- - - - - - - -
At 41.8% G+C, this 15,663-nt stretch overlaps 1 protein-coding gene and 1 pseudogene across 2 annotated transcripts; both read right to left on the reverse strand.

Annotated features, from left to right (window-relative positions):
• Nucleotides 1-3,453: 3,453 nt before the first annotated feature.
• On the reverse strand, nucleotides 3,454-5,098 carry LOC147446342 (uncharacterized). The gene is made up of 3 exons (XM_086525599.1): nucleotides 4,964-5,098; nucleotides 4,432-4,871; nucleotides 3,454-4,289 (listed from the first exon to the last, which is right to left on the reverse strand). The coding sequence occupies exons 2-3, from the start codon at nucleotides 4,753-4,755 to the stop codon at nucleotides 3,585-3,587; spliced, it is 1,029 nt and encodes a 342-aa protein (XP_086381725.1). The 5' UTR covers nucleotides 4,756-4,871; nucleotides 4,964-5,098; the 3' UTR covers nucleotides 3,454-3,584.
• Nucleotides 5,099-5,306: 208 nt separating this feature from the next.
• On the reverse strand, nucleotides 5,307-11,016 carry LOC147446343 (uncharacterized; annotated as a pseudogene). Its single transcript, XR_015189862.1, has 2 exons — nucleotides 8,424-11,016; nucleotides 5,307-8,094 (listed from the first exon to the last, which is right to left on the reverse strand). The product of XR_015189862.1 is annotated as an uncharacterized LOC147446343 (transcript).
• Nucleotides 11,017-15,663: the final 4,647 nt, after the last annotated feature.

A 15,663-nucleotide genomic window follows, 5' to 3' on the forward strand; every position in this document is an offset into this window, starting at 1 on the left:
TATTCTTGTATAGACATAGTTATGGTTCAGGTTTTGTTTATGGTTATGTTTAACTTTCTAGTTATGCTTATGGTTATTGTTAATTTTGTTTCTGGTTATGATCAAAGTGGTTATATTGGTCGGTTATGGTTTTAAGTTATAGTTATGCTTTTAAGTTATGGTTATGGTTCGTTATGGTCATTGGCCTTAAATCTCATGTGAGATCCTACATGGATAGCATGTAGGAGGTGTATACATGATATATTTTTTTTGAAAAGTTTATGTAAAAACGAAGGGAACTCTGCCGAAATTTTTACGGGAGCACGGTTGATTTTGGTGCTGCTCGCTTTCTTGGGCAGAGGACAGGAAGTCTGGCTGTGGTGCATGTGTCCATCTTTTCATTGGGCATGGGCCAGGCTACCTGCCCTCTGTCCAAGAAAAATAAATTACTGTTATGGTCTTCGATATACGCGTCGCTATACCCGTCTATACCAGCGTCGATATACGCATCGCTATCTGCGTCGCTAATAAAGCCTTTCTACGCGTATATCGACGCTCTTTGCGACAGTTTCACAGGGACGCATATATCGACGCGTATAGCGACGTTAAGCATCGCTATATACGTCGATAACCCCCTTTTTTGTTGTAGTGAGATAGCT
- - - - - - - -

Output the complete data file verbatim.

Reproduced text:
At 41.8% G+C, this 15,663-nt stretch overlaps 1 protein-coding gene and 1 pseudogene across 2 annotated transcripts; both read right to left on the reverse strand.

Annotated features, from left to right (window-relative positions):
• Nucleotides 1-3,453: 3,453 nt before the first annotated feature.
• On the reverse strand, nucleotides 3,454-5,098 carry LOC147446342 (uncharacterized). The gene is made up of 3 exons (XM_086525599.1): nucleotides 4,964-5,098; nucleotides 4,432-4,871; nucleotides 3,454-4,289 (listed from the first exon to the last, which is right to left on the reverse strand). The coding sequence occupies exons 2-3, from the start codon at nucleotides 4,753-4,755 to the stop codon at nucleotides 3,585-3,587; spliced, it is 1,029 nt and encodes a 342-aa protein (XP_086381725.1). The 5' UTR covers nucleotides 4,756-4,871; nucleotides 4,964-5,098; the 3' UTR covers nucleotides 3,454-3,584.
• Nucleotides 5,099-5,306: 208 nt separating this feature from the next.
• On the reverse strand, nucleotides 5,307-11,016 carry LOC147446343 (uncharacterized; annotated as a pseudogene). Its single transcript, XR_015189862.1, has 2 exons — nucleotides 8,424-11,016; nucleotides 5,307-8,094 (listed from the first exon to the last, which is right to left on the reverse strand). The product of XR_015189862.1 is annotated as an uncharacterized LOC147446343 (transcript).
• Nucleotides 11,017-15,663: the final 4,647 nt, after the last annotated feature.

A 15,663-nucleotide genomic window follows, 5' to 3' on the forward strand; every position in this document is an offset into this window, starting at 1 on the left:
TATTCTTGTATAGACATAGTTATGGTTCAGGTTTTGTTTATGGTTATGTTTAACTTTCTAGTTATGCTTATGGTTATTGTTAATTTTGTTTCTGGTTATGATCAAAGTGGTTATATTGGTCGGTTATGGTTTTAAGTTATAGTTATGCTTTTAAGTTATGGTTATGGTTCGTTATGGTCATTGGCCTTAAATCTCATGTGAGATCCTACATGGATAGCATGTAGGAGGTGTATACATGATATATTTTTTTTGAAAAGTTTATGTAAAAACGAAGGGAACTCTGCCGAAATTTTTACGGGAGCACGGTTGATTTTGGTGCTGCTCGCTTTCTTGGGCAGAGGACAGGAAGTCTGGCTGTGGTGCATGTGTCCATCTTTTCATTGGGCATGGGCCAGGCTACCTGCCCTCTGTCCAAGAAAAATAAATTACTGTTATGGTCTTCGATATACGCGTCGCTATACCCGTCTATACCAGCGTCGATATACGCATCGCTATCTGCGTCGCTAATAAAGCCTTTCTACGCGTATATCGACGCTCTTTGCGACAGTTTCACAGGGACGCATATATCGACGCGTATAGCGACGTTAAGCATCGCTATATACGTCGATAACCCCCTTTTTTGTTGTAGTGAGATAGCT